A Quora question asked why, if time is just another dimension, it is not possible to travel backwards in time.

I offered three illustrations by way of an answer.

First, let me draw spacetime with one spatial dimension suppressed. In this drawing, you (the observer) sit at the origin, and the two cones represent your past and future light cone (i.e., light rays that are reaching your eye "just now", vs. light rays that you emit with a light source "just now".)


Now let me rotate my drawing in space. The time axis remains in place, as I am rotating in the xy-plane:


As you can see, the rotation is unconstrained. If I did a 180 degree rotation, I would have ended up with both the x and the y axis reversed.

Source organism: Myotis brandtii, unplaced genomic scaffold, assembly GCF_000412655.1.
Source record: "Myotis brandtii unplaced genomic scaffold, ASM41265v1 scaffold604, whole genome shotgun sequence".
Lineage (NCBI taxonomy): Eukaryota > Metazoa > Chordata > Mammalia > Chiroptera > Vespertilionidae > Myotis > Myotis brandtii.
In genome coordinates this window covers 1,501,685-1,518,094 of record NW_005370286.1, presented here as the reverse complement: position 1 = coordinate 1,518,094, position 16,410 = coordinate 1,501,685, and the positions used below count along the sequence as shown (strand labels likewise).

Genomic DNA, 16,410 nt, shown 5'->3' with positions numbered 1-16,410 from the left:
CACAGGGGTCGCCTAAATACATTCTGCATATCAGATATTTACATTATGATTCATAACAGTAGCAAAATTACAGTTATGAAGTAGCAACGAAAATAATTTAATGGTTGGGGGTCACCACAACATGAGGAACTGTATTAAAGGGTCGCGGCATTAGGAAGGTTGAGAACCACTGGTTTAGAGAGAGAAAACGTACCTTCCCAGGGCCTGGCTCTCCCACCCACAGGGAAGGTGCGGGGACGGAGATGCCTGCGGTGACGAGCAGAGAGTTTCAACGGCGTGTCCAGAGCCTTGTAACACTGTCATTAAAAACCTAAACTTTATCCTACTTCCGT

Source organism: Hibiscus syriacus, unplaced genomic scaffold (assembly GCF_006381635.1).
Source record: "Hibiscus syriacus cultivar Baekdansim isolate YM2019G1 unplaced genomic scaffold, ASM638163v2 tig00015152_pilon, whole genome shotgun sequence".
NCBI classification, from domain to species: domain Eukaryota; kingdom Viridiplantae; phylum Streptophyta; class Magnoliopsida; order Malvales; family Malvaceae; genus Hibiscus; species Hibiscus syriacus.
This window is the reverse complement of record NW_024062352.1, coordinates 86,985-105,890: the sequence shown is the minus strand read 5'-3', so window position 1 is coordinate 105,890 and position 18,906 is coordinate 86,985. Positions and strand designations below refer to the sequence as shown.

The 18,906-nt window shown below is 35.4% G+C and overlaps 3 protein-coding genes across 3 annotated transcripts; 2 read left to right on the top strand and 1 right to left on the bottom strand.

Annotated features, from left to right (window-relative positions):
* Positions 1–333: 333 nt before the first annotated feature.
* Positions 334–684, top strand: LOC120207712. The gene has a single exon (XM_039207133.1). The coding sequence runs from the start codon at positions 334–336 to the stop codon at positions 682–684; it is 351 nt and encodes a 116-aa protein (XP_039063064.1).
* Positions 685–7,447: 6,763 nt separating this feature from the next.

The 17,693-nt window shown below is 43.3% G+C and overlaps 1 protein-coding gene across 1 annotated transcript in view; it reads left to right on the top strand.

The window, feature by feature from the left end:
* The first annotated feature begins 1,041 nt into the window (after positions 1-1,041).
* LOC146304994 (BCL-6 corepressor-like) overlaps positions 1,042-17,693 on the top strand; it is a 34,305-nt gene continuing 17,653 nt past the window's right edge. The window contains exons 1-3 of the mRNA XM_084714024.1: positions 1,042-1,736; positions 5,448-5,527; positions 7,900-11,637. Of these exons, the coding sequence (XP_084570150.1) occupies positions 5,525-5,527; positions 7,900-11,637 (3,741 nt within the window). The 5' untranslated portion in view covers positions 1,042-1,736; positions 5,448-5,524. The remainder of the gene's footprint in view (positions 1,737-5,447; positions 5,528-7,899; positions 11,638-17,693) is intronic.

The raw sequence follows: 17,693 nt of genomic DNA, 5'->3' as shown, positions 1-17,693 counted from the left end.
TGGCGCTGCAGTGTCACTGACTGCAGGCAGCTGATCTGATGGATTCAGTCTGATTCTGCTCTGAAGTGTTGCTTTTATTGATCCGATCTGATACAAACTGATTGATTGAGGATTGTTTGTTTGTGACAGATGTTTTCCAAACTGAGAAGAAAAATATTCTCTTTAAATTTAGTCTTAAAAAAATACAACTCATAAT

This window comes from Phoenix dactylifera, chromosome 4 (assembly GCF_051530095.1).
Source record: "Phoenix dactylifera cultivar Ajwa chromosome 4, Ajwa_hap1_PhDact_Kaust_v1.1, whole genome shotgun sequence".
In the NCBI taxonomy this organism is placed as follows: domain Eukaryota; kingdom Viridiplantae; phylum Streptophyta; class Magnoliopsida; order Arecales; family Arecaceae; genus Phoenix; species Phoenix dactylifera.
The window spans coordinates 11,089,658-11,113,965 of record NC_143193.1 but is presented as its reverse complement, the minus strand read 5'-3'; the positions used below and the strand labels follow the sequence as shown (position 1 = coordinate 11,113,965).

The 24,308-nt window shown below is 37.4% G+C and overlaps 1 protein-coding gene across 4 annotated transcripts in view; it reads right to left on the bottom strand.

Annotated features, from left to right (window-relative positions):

But what happens when I rotate in such a way that it involves the time axis? Here is an example:


As you can see, the rotation (a hyperbolic rotation, which corresponds to a change of velocity) works in such a way that the light cones remain exactly where they were. They are invariant. (This is the geometric representation of the fact that light cones and, more generally, the laws of electromagnetism, are invariant under Lorentz transformations.)

And most importantly, what is inside the upper (or lower) light cone stays inside the upper (or lower) light cone. What is outside stays outside. And as a corollary, no matter how I perform this hyperbolic rotation or how many different ways I do it, I can never change the direction of the time axis. It will never turn upside down because for that to happen, it would have to get outside the upper light cone and then inside the lower lightcone somehow, and that is just not possible.

The time axis, of course, represents the world line of the observer at rest. (The spatial coordinates of that observer would remain unchanged, only time would pass.) So the fact that we cannot turn the time axis around is equivalent to saying that an observer can never move backwards in time. This is how the relativistic geometry of spacetime works.